• These modifiers provide additional context to grades, indicating that a student is at the higher or lower end of the grade’s performance spectrum. For example, a B+ in university suggests a performance closer to an A grade but not quite reaching it, showing a strong understanding with some minor areas for improvement.

Understanding these grades is crucial for students, parents, and educators alike, as they reflect not only the student’s current level of achievement but also areas for potential growth. Recognizing the meaning behind each grade can help in setting realistic goals and strategies for improvement, fostering a positive and productive learning environment.

New Zealand Grade Comparison

Comparing grades across different countries can be challenging due to the variety of grading systems used worldwide. However, here is a general comparison table that relates New Zealand grades with those of the US, UK, India, Australia, Canada, and China. This table is meant to provide a broad overview and should be used as a guideline, as exact equivalences can vary between specific institutions and courses.

New Zealand GradesUS GradesUK Grades (Percentage/Classification)India Grades (Percentage)Australia GradesCanada GradesChina Grades (Percentage)
A+ (90-100%)A (90-100%)First-class Honours (70% and above)O (85-100%)HD (High Distinction, 85-100%)A+ (90-100%)A (85-100%)
A (85-89%)A (90-100%)Upper Second-class Honours (60-69%)A+ (75-84%)D (Distinction, 75-84%)A (80-89%)A- (80-84%)
B+ (75-79%)B+ (87-89%)A (65-74%)C (Credit, 65-74%)B+ (77-79%)B+ (75-79%)
B (70-74%)B (83-86%)Lower Second-class Honours (50-59%)B+ (55-64%)C (Credit, 65-74%)B (73-76%)B (70-74%)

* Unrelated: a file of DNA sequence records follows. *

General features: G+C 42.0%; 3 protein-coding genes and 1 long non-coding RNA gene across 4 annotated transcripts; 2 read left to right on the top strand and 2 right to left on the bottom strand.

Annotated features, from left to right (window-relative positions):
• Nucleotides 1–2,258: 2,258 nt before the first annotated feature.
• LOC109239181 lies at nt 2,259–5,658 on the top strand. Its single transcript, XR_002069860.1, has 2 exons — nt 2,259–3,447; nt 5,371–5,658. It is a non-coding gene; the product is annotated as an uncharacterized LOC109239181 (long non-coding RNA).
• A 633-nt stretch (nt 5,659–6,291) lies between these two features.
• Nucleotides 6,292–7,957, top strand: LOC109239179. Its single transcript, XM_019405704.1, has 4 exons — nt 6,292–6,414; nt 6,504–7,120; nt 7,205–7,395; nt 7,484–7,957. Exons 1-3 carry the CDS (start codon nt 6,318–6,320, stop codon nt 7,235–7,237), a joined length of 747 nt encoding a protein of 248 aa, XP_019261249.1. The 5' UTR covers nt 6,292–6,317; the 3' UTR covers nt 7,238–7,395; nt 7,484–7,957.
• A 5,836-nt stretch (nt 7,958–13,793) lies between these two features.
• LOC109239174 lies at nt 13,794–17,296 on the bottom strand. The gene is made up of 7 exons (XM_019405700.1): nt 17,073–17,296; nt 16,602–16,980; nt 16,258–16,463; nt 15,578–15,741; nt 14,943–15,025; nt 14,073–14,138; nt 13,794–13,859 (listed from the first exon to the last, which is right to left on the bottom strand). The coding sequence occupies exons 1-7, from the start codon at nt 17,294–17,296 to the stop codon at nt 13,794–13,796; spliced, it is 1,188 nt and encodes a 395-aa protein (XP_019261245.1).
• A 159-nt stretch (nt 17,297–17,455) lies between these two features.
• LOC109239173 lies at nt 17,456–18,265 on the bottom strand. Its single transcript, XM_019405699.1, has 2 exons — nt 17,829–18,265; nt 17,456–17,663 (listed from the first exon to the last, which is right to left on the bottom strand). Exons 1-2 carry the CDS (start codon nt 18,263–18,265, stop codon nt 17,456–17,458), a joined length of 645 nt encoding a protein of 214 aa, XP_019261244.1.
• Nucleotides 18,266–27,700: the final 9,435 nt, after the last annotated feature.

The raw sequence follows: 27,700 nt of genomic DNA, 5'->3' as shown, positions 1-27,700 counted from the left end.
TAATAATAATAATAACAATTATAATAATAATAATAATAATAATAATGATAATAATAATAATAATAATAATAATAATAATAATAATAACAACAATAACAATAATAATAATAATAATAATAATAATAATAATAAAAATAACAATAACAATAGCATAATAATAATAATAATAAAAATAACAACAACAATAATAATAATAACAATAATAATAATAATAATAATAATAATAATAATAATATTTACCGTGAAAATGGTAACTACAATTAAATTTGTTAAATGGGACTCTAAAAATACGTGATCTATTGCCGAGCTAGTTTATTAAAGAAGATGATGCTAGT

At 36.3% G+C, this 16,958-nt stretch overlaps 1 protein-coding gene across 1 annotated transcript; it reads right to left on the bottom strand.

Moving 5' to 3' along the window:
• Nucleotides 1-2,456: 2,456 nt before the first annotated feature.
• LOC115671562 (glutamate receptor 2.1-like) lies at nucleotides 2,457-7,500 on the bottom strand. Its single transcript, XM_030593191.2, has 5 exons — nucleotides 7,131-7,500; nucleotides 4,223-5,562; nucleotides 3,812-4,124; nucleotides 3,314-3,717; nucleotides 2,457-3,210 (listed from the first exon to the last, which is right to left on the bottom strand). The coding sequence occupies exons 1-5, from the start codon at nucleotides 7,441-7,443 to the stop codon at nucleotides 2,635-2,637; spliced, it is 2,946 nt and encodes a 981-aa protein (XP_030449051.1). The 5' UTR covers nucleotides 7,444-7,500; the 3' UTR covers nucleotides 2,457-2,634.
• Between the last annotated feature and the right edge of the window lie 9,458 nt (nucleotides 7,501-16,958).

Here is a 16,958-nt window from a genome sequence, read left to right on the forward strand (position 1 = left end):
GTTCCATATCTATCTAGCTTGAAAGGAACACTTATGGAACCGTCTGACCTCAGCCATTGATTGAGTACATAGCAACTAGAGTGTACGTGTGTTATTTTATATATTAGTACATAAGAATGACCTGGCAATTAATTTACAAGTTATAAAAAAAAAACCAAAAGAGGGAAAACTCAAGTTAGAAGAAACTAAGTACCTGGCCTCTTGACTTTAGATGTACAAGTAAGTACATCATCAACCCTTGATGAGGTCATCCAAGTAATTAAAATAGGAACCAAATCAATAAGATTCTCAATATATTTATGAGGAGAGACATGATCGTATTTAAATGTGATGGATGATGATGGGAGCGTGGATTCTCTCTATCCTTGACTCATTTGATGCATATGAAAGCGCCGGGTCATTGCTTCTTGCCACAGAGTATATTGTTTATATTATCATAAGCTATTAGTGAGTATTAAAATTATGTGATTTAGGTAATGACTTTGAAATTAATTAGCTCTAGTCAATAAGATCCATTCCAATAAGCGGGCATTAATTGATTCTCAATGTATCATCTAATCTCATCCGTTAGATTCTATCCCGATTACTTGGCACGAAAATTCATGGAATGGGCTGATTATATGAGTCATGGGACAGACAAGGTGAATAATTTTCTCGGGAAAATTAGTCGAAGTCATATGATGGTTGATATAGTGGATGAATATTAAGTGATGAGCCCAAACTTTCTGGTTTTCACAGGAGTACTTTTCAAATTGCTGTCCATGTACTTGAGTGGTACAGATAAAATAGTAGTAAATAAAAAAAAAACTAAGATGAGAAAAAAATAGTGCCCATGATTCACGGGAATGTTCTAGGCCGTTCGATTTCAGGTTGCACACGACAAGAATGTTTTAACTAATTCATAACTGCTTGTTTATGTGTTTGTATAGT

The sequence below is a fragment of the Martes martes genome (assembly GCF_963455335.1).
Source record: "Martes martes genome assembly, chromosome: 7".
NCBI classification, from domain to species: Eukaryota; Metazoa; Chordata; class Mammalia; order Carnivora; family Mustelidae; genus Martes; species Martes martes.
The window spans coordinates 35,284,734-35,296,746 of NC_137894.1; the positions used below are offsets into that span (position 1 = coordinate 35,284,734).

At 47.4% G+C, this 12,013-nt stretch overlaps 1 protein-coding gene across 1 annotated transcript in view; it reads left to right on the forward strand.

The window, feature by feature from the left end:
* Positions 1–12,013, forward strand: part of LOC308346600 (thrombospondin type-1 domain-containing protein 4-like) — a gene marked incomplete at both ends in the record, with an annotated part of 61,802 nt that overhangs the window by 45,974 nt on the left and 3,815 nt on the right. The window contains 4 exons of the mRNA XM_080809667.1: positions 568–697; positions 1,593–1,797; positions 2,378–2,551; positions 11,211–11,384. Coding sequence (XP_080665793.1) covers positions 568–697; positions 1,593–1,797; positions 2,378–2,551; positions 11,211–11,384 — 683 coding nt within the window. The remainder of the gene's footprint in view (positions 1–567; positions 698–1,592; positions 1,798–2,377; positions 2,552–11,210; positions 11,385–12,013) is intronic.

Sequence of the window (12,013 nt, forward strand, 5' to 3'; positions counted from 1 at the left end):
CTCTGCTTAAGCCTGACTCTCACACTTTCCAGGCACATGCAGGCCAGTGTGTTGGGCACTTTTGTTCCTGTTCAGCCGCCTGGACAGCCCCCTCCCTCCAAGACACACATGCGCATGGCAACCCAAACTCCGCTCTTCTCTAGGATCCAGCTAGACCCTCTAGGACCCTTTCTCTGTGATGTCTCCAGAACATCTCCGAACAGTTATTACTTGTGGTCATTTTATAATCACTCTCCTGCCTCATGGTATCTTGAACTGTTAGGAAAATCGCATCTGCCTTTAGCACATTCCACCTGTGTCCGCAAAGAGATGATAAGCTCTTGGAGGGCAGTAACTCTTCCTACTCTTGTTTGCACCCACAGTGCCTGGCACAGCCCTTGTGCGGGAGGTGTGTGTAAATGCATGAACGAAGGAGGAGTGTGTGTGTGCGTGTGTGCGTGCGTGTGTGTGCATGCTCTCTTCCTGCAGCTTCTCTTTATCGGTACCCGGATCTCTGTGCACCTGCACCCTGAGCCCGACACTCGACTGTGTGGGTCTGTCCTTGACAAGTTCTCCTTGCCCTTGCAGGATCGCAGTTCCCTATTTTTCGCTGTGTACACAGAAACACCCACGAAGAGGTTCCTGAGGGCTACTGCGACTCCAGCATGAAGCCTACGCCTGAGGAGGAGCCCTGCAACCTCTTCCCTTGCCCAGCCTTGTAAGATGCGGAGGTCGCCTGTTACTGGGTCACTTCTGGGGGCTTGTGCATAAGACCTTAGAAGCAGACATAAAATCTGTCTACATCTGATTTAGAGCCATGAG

C+ (65-69%)B- (80-82%)Third-class Honours (40-49%)B (50-54%)P (Pass, 50-64%)C+ (67-72%)C+ (65-69%)
C (60-64%)C+ (77-79%)C (45-49%)P (Pass, 50-64%)C (63-66%)C (60-64%)
D (50-59%)C (73-76%)Pass (40-49%)P (40-44%)F (Fail, <50%)D (50-62%)D (60-64%)
E (0-49%)F (<73%)Fail (<40%)F (<40%)F (Fail, <50%)F (<50%)F (<60%)

Please note:

  • The comparison for the UK includes both the percentage system and the classification system used in higher education.
  • The Indian grading system varies significantly among institutions but is generally represented in percentages.
  • Australia’s grading system can vary by state and institution, but common terms like HD, D, C, P, and F are used.
  • Canadian grading systems can differ between provinces and institutions, with letter grades and percentages often used interchangeably.
  • The Chinese grading system is represented in percentages, with variations depending on the level of education and institution.

This table is a simplification and should be used as a starting point for understanding how New Zealand grades might translate into other countries’ systems. For specific equivalencies, especially for purposes such as university admissions or job applications, it’s advisable to consult directly with the institution or employer to understand their grading conversion criteria.

Special Grading Considerations

In New Zealand, as in many countries, the approach to grading can vary significantly across different states, school types, educational levels, and even between individual teachers within the same institution. These variations are influenced by local educational policies, the curriculum, and the pedagogical philosophy of each school or tertiary institution. Understanding these differences is crucial for students, parents, and educators to navigate the education system effectively.